The paradox of the two reasons cited above for hanging on – the leader’s belief in his indispensability and the difficulty in relinquishing power – is that large numbers of people come to believe the same thing. It is the power of incumbency, the comfort level the electorate has with a reining leader. Life becomes, to some extent, unimaginable, without them.

Nothing is normal in politics or life these days but unremarked upon is this anomaly. If President Trump is re-elected (as of this writing, he has a greater than 47% chance of re-election) and he serves another full four years, it will be the first time in American history that four consecutive presidents each serve two full terms. In fact, when his three predecessors (Obama, Bush and Clinton) each served eight years in office, that became only the second time in American history such occurred, and the first in almost two centuries. Not since Jefferson, Madison and Monroe (1801-1825) did three consecutive presidents serve the full two terms. Presidents 42, 43, and 44 pulled off a feat that had not happened since it was done by Presidents 3, 4 and 5. That encompasses a lot of years and a lot of presidents, and yet it is true.

Incumbency carries great advantages but the recent success of presidential incumbents might be attributable at least partly to the public’s realization that he will be gone anyway in, maximum, another four years. Leader fatigue has no time to set in. (That is generally; among Trump’s detractors, “leader fatigue” beset them on January 21, 2017, if not already on November 9, 2016.)

Parliamentary democracies have no such built-in constraints. Thus, except for Menachem Begin who resigned and left office, Israel’s prime ministers have exited office repudiated by the voters (except for the two extraordinary cases of assassination and criminal corruption).

What is Netanyahu’s exit strategy? Well, he has none and thus his tenure is not likely to end well. Understandably, he does not want to leave by being forced out by his enemies. But he does have the ability to change course, groom successors and plan a comfortable post-politics life that can be filled with new challenges suitable for a person of his talents. It stands to reason that the tendentious criminal charges against him would disappear as well.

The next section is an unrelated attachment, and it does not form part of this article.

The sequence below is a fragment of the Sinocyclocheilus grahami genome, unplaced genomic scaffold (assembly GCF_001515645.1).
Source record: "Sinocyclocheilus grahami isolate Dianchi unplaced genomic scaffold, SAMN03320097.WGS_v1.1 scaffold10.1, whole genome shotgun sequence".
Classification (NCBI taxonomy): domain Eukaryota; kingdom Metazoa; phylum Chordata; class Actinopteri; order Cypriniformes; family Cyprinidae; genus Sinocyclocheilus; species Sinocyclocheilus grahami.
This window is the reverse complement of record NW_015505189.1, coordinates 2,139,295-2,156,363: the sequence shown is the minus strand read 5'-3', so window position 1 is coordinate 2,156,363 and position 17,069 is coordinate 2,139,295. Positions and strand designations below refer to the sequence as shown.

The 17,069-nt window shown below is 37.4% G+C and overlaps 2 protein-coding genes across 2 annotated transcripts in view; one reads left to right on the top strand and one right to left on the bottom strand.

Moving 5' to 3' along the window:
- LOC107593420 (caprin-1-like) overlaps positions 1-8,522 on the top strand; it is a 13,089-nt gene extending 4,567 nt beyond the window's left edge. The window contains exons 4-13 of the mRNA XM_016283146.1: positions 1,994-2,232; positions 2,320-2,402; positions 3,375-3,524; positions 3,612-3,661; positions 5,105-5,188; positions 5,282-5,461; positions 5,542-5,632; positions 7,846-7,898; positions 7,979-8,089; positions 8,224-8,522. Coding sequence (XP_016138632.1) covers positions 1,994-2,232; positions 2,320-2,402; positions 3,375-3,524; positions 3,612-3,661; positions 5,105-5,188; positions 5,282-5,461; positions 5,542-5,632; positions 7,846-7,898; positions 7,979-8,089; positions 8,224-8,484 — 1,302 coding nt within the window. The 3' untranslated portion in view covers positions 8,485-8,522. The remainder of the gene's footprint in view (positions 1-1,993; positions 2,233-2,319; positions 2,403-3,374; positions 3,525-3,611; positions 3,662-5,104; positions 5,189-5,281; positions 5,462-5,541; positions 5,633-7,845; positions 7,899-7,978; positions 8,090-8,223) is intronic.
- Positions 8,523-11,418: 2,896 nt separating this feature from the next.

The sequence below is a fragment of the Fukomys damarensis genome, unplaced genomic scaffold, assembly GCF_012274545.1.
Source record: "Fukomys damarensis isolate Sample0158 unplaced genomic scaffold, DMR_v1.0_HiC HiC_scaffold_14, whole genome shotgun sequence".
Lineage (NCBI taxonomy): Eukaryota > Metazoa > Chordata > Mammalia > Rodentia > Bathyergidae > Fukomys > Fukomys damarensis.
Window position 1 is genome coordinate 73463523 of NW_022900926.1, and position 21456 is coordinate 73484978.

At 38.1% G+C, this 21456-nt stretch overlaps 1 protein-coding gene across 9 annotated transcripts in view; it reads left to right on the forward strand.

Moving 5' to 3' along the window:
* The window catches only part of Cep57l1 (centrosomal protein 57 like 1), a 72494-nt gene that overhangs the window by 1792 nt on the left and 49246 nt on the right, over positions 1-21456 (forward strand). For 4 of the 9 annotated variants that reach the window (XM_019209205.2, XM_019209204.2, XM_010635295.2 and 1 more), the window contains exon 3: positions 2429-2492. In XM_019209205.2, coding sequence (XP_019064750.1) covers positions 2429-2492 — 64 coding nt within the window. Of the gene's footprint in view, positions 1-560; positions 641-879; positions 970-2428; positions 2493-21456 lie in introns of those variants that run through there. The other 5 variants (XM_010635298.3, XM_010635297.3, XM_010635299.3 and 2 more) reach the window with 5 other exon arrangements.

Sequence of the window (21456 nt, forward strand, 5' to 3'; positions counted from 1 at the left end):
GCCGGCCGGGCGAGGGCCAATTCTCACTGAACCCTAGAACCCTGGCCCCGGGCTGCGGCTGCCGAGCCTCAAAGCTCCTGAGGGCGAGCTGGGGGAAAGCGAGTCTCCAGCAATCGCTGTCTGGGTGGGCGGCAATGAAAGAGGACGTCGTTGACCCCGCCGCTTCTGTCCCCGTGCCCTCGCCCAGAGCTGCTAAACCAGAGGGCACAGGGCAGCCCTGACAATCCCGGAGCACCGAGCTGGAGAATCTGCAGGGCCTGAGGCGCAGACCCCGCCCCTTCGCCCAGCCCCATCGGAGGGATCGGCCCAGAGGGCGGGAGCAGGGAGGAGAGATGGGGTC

For that, one needs to sing a few bars like Kenny Rogers once did: “You’ve got to know when to hold ’em, know when to fold ’em, know when to walk away, know when to run.” Most don’t know that, and their reputations, businesses, and careers suffer.

But those who know often find great rewards in the “after” life. It pays to plan and then to carry out that plan.

The Price of Peace

While my attentions were elsewhere, peace erupted yesterday between Israel and the United Arab Emirates. I didn’t even know we were at war, perhaps because I am just a little more than a week out of quarantine. Personally, I have never had a beef with the UAE, wish them well, and can envision visiting Abu Dhabi someday. It looks like a fine place. But why is “peace” in this region never just the result of realizing that two countries, not contiguous to each other and having no substantive disagreements and many mutual interests, decide to recognize each other? Why does the attainment of “peace” – or in this case, full diplomatic and trade relations – require substantive concessions only of Israel but not of the interlocutor?

Certainly there is a value in formalizing what has already been an informal and symbiotic relationship for several years, born of a mutual antipathy and suspicion towards Iran. Enemies of enemies do become friends. And it stands to reason that similarly-situated nations in the Gulf, who recognize Israel’s permanence, economic and military prowess, and close ties with the United States, will soon follow suit. Nevertheless, this was not simply the recognition of the mutual interests of two nations.

In this agreement, Israel forfeited its asserted intent to annex Judea and Samaria. The claim that such is just a temporary suspension is politician talk; surely in the next election campaign, which may come sooner than anyone wants, PM Netanyahu will trot out his commitment to annex these lands, or at least apply Israeli law to them. And surely his acolytes will believe it. But this is nothing less than the selling out of one’s patrimony in exchange for something that already existed – increasing diplomatic and commercial ties between two nations. It is a steep price to pay and betrays both a political inferiority complex as well as a deficient spiritual attachment to the heartland of Israel, even if we are mindful of Menachem Begin’s dictum that one cannot annex his own land.

Did Israel make an analogous demand and was there an analogous concession on the UAE’s part? Does anyone believe that if, in exchange for suspension of annexation, Israel had insisted that the Emiratees face Yerushalayim, not in Mecca, in prayer, that they would have agreed? Or what if, thinking smaller, Israel had just sought a commitment that the prayer for the IDF be recited in mosques across the kingdom every Friday, or even just once a month? Probably not.